A new beginning DeGise lays out road map for county’s future

Unable to resist allusions to his favorite baseball team, the New York Mets, County Executive Tom DeGise laid out last week what he hopes will be a winning strategy for the future of Hudson County in his first State of the County address since being re-elected.

“Much like spring training in baseball, the start of a new term is usually filled with optimism about what can be accomplished in the future,” DeGise told the Hudson County Board of Chosen Freeholders on Feb. 14. “The optimism really grows when your team enjoys a proven record, and stands ready to reach for new and exciting goals that can only be described, at least by lucky Mets fans, as ‘Johan Santana level.’ ”

DeGise was referring to the up-and-down baseball team’s recent signing of a new star pitcher for the upcoming season, which portends good thing to come.

Some of the changes

In looking back briefly, DeGise credited the freeholder board as coming together with his administration to seek changes. These include adding 96 acres of additional open space throughout the county, creating summer jobs and college opportunities for youth, and a prescription drug plan and new medical transportation for senior citizens.

The county, he said, has helped municipalities by providing loans through the Hudson County Improvement Authority and provided security for the Office of Emergency Management. The county has also seen accomplishments in historic preservation and efforts to restore certainty in government through ethics reform.

In the future, the county will continue some of its efforts to upgrade facilities, such as the creation of a new county facility called Hudson County Plaza. Safety and environmental improvements throughout the county will also continue, he said.

Economic factors

“Today our residents are safer, our environment is healthier, our unemployment rate is lower and our quality of life is better,” DeGise said. “While we are pleased that the state of our county is strong, we understand Hudson County is not an island. Anyone who reads a newspaper or watches the evening news understands that clouds may be on the horizon when it comes to our national economy.”

He added, “While we were delivering honest meat and potatoes budgets, Washington and Trenton were busy running up debts to cover their costs. Now they are in poor shape to head off what appears to be an oncoming recession. So we must do what we can, right here, as Roosevelt said, to ready ourselves for the coming storm.”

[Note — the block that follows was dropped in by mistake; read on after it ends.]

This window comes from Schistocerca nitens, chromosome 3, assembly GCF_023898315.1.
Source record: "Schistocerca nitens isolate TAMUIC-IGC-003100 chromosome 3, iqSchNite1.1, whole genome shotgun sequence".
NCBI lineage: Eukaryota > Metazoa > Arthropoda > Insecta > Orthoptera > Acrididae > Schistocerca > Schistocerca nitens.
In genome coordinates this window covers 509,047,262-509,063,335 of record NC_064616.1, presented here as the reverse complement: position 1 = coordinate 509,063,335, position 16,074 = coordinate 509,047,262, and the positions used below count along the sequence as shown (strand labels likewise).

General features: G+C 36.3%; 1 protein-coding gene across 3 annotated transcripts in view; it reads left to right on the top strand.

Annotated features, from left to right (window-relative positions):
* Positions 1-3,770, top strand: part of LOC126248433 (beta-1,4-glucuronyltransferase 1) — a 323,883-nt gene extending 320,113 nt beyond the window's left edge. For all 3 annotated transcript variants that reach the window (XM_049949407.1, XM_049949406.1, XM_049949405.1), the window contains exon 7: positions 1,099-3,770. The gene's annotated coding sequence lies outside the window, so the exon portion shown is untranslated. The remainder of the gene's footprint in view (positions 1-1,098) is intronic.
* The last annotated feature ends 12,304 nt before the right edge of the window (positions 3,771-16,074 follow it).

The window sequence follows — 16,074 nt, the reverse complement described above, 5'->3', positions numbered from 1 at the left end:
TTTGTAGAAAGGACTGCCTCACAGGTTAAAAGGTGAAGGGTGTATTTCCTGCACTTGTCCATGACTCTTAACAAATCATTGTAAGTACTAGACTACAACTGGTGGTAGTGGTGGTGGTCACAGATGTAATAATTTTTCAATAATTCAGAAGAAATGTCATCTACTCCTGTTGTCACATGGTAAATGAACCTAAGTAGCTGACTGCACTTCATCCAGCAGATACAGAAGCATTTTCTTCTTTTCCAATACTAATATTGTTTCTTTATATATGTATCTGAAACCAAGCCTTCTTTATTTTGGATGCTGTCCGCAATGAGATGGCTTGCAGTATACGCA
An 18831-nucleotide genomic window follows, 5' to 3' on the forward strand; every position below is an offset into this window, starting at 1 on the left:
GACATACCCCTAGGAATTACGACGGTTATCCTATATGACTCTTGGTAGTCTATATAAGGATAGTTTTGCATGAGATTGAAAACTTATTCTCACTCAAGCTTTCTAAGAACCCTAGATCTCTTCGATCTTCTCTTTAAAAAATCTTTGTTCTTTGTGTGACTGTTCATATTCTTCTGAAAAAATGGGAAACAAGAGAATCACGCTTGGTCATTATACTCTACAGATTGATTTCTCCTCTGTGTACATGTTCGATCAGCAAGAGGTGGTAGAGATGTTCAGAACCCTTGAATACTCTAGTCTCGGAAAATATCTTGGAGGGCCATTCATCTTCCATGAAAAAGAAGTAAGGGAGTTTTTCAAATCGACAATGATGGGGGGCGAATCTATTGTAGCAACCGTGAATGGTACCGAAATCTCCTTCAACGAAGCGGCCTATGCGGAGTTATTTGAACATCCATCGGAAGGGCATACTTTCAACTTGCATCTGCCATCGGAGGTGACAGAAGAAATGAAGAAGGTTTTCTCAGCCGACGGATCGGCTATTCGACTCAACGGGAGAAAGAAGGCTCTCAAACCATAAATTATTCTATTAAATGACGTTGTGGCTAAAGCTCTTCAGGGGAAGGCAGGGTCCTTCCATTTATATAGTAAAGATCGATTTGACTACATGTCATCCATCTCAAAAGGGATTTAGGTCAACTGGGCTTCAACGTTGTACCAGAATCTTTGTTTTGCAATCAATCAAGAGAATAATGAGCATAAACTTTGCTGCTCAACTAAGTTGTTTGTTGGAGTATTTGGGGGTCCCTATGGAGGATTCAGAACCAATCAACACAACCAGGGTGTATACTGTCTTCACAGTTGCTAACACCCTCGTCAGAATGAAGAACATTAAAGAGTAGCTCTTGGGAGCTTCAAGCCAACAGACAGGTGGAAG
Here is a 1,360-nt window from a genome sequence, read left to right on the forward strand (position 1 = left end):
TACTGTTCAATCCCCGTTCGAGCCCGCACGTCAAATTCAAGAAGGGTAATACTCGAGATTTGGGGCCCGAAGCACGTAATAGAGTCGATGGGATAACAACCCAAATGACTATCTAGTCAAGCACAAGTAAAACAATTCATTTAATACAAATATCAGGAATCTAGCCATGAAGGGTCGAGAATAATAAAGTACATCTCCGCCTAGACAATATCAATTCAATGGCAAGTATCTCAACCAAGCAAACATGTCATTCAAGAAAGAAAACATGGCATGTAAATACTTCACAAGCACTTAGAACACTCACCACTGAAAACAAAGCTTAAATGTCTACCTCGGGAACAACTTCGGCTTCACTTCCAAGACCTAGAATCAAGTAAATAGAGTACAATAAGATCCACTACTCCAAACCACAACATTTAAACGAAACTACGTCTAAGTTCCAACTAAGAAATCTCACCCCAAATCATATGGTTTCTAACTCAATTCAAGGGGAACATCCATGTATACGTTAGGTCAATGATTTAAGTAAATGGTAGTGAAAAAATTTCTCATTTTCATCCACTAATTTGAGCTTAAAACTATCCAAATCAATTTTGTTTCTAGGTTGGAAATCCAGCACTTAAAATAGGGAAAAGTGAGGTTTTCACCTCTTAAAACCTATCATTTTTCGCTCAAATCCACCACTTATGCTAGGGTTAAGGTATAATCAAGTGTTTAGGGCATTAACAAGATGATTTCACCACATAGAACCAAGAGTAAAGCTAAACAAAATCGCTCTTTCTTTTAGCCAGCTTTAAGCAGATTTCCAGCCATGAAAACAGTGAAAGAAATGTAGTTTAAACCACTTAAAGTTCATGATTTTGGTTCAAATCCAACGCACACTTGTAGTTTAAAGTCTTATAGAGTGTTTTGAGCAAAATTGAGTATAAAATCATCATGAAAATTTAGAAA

But he said in tightening the county’s fiscal belt, the administration must still plan for the future.

The county will continue to increase open space and preserve historic places, as well as increase education opportunities through a true “continuum of workforce investment” for those in need of trade and business skills.

DeGise said the administration will continue its 10-year plan to eradicate chronic homelessness, as well as improving security, the county road system and reforming the correctional system.

“This year, we will seek about $100,000 from the Open Space Trust as a down payment on our pledge to add 10,000 trees to county roads and parks,” DeGise said.

New regulations will encourage developers to include more environmentally friendly elements to their projects, from solar panels on rooftops and better landscaping to establishing retention ponds against flooding and the use of permeable black top for parking areas.

DeGise asked the freeholders to approve a two-floor extension to the newly opened North Hudson Campus of Hudson County Community College for a Career Development Center.

“Getting welfare recipients the skills needed so they can move from dependency to the dignity of work has been a key component of our ‘breaking the cycle’ approach to welfare reform,” he said. “A workforce has to be built from the bottom up, as well as from the top down. Building a new CDC will help us do it.”

DeGise also urged the freeholders to seek a new combined campus for the Schools of Technology.

“A new state of the art campus would replace two antiquated buildings. High Tech is housed in an 80-year-old factory, and County Prep operates in a former shared time vocational school,” he said. “Having our students under one roof will allow them to participate in any curriculum we offer. That is physically and financially impossible now. This spring, the Freeholder Board will receive a feasibility study focused on which site would make the most sense for a new campus.”

Helping the homeless

In trying to deal with homelessness, DeGise said the county is exploring the possibility of creating homeless courts.

“These courts would help the homeless clear misdemeanor offenses from their records so they can qualify for housing,” he said. “We owe the homeless and our over-burdened healthcare and social services systems a new approach.”

email to Al Sullivan


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